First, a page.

Small and medium-sized enterprises (SMEs) are businesses with fewer employees, less revenue, and fewer assets than large businesses. The exact definition of an SME varies from country to country, but in general, SMEs are defined as businesses with fewer than 250 employees and less than $50 million in annual turnover.
SMEs play an important role in the global economy. They account for the majority of businesses and employ more than half of the workforce worldwide. SMEs are also major drivers of innovation and economic growth.
Some of the key characteristics of SMEs include:
- Agility: SMEs are often more agile than large businesses, which means they can adapt to changing market conditions more quickly.
- Flexibility: SMEs are also more flexible than large businesses, which means they can offer more customized products and services to their customers.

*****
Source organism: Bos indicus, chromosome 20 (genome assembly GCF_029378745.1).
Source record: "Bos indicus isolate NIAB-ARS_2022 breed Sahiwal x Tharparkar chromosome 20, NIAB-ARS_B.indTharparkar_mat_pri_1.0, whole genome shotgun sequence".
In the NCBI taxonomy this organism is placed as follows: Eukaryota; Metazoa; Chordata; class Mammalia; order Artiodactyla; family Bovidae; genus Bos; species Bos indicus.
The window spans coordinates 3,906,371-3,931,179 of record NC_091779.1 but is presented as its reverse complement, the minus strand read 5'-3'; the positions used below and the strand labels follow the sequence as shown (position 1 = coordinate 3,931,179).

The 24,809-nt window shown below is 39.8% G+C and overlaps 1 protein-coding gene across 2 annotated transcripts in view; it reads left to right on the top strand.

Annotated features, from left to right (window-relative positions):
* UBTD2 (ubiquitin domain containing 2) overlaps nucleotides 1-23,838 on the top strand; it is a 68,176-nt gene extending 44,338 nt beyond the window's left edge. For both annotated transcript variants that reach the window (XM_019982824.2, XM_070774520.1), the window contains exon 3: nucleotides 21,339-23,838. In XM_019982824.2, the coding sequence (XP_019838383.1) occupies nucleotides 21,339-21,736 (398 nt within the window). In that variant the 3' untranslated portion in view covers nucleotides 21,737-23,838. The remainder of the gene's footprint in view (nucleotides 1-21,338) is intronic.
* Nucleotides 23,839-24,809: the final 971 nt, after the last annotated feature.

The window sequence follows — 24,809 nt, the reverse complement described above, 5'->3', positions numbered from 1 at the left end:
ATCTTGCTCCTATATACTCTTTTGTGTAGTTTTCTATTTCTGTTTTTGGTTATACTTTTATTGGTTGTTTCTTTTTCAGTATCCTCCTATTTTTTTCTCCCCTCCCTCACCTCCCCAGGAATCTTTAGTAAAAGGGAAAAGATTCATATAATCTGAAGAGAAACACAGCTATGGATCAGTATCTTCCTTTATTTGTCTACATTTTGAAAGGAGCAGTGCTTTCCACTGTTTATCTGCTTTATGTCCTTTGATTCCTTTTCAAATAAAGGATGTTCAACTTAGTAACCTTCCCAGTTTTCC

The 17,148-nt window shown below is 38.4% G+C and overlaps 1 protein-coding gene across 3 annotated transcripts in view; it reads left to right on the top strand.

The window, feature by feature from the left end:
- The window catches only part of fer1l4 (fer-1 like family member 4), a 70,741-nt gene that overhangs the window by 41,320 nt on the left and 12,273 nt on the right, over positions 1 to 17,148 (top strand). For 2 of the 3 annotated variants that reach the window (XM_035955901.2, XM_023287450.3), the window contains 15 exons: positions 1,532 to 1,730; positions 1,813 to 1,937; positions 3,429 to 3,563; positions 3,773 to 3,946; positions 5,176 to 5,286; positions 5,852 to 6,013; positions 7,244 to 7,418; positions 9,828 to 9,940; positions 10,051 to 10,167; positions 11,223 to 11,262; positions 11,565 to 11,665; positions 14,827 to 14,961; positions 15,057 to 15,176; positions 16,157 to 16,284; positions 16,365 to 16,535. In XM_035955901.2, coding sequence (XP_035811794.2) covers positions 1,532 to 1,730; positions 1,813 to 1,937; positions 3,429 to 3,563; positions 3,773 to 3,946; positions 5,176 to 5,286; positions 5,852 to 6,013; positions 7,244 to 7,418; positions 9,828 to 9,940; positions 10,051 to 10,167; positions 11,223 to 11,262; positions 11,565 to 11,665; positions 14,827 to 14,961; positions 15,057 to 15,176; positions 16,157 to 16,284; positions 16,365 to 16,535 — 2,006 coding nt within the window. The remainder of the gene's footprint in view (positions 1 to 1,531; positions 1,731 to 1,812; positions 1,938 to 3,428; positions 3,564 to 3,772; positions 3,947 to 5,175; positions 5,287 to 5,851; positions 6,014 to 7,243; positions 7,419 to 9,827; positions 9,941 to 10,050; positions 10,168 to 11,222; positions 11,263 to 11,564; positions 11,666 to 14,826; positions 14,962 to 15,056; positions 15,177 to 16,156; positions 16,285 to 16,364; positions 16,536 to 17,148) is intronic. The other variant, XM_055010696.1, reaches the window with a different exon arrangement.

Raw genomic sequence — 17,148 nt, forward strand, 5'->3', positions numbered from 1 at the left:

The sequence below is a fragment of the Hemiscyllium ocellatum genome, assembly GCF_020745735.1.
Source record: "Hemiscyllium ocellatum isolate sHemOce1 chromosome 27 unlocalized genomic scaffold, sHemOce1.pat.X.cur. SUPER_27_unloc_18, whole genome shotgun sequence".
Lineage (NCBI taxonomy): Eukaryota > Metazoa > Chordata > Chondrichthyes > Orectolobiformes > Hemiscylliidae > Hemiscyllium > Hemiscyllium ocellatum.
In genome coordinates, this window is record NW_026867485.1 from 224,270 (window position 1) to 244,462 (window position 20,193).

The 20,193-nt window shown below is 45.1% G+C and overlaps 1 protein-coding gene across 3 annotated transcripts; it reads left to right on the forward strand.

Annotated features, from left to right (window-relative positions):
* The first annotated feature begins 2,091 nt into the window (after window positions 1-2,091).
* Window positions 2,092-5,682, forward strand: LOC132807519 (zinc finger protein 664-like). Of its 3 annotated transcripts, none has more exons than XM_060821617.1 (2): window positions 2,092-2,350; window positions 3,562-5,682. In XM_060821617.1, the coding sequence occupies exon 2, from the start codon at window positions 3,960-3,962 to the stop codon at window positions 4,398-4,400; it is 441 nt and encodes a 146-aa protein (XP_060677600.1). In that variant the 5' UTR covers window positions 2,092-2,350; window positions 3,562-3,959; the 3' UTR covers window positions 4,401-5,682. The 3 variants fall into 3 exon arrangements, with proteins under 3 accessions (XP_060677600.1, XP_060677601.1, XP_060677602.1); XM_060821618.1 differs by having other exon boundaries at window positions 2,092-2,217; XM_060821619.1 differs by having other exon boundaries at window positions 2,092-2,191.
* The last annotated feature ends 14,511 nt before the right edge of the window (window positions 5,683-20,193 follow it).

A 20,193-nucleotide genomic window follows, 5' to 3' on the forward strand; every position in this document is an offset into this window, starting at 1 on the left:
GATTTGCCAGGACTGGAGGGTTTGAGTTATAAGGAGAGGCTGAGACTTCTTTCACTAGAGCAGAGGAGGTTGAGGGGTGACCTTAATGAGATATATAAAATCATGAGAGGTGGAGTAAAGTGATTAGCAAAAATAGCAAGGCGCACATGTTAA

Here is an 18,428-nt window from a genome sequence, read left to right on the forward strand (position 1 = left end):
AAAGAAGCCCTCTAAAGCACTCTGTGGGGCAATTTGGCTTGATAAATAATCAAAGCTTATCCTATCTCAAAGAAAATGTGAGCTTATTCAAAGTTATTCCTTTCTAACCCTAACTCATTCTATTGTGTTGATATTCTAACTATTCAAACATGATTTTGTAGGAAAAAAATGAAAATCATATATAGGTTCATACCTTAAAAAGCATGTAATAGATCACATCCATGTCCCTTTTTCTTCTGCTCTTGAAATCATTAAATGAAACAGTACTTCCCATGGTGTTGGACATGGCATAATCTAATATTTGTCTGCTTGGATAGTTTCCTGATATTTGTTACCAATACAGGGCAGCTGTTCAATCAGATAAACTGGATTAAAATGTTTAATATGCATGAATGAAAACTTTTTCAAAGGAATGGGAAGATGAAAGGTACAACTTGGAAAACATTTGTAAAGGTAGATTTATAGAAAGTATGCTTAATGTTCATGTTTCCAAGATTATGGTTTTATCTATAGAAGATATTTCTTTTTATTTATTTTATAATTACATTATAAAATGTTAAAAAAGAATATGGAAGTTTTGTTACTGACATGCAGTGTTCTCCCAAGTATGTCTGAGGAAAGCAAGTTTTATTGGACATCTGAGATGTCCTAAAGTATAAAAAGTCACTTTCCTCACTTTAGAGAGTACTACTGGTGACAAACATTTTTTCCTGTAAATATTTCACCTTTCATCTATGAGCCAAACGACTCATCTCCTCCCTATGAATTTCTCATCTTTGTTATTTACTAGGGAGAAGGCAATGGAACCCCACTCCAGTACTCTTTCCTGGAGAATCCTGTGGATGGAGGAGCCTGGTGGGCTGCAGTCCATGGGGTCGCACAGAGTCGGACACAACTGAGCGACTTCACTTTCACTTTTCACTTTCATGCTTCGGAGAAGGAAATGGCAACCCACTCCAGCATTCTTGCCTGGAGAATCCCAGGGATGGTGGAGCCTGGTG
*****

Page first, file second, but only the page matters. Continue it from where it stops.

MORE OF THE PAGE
- Innovation: SMEs are often at the forefront of innovation, as they are not bound by the same bureaucratic red tape as large businesses.
- Entrepreneurial spirit: SMEs are typically owned and operated by entrepreneurs, who are passionate about their businesses and driven to succeed.
SMEs can be found in almost every industry, but they are more common in industries that require fewer employees and less upfront capital investment. Some examples of industries that are dominated by SMEs include:
- Professional services
SMEs face a number of challenges, including:
- Access to finance: SMEs often have difficulty accessing finance from traditional banks.
- Competition: SMEs often face competition from larger, more established businesses.
- Regulation: SMEs can be burdened by complex and time-consuming regulations.
Despite these challenges, SMEs play a vital role in the global economy. They are the backbone of many communities and provide jobs and opportunities to millions of people around the world. For more information about SMEs, take a look at some of our related articles below.